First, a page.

The Isabelle de Courtivron Writing Prize recognizes high-quality undergraduate writing (creative or expository) on topics related to immigrant, diaspora, bicultural, bilingual, and/or mixed-race experiences.
Rona Wang, from Portland, Oregon, majors in Mathematics with Computer Science (Course 18-C), class of 2020.
Rona Wang was awarded First Prize for “Acceptance_Day,” which explores identity, race, and bigotry in the United States through the story of a young Chinese girl, her Japanese friend, and an older Chinese boy in New York’s Chinatown during World War II. The smart, handsome, patriotic boy (he collects scrap metal for American’s war effort) is accepted to Harvard, but nothing is simple, especially assimilation in mid-century America. Unsentimentally but compassionately, Wang weaves a complex drama greater than any one person or any one race. With echoes of Amy Tan and Maxine Hong Kingston, the language is subtle and touching, and breathtaking imagery and metaphors help construct vivid settings and characters: sky like “wet tin,” a voice “skinny and gold,” rumors that “brushed up against our calves, purred silkily until we found ourselves welcoming them into our homes, where they settled into the corners of our living rooms.” With a hand sure beyond her age, Wang compels us seamlessly and inexorably toward a surprising ending to a story that not only reveals the plight of immigrants in the America of the past but forces us to confront the dangers of today in the age of “America first” and resurgent white nationalism.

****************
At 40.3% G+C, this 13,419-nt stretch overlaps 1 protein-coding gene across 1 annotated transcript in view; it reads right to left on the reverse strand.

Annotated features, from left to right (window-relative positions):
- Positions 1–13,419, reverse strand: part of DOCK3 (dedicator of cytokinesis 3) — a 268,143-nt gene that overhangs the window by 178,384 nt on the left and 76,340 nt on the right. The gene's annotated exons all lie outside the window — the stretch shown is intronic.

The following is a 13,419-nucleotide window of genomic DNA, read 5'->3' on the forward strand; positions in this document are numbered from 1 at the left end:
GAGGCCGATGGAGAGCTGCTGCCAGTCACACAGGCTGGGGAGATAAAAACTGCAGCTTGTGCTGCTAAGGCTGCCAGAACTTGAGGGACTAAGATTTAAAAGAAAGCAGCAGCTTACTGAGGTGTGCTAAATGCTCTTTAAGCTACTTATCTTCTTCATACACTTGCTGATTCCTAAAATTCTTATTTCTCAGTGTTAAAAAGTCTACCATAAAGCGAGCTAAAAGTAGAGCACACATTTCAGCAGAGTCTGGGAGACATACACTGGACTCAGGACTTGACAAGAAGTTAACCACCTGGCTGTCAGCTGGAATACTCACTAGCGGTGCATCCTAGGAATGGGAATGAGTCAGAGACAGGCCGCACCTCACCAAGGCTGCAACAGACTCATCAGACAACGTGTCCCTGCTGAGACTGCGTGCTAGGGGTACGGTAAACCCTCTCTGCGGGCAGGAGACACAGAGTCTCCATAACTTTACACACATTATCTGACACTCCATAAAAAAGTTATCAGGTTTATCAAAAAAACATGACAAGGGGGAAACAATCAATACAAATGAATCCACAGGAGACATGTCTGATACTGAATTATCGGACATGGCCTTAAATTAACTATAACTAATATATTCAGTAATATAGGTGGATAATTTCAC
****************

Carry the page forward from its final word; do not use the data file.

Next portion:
Selam Gano, from Denver, Colorado, majors in Mechanical Engineering, class of 2018.
Selam Gano was awarded Second Prize for “Outside the Looking Glass.” By turns charming, poignant, and ultimately profound, “Outside the Looking Glass” takes a head-on look at how human beings categorize and value—or devalue—others based simply on the ethnicity suggested by their appearance. Through the lens of someone with a complex ethnic background and a fascinating group of ancestors, she shows how, far too often, we stop getting to know someone once we have classified them; and how not having features conducive to classification can make this custom both more apparent and more painful. Ultimately, though, “Outside the Looking Glass” leaves us with a vivid awareness of this kind of racism and the inspiration to move beyond it.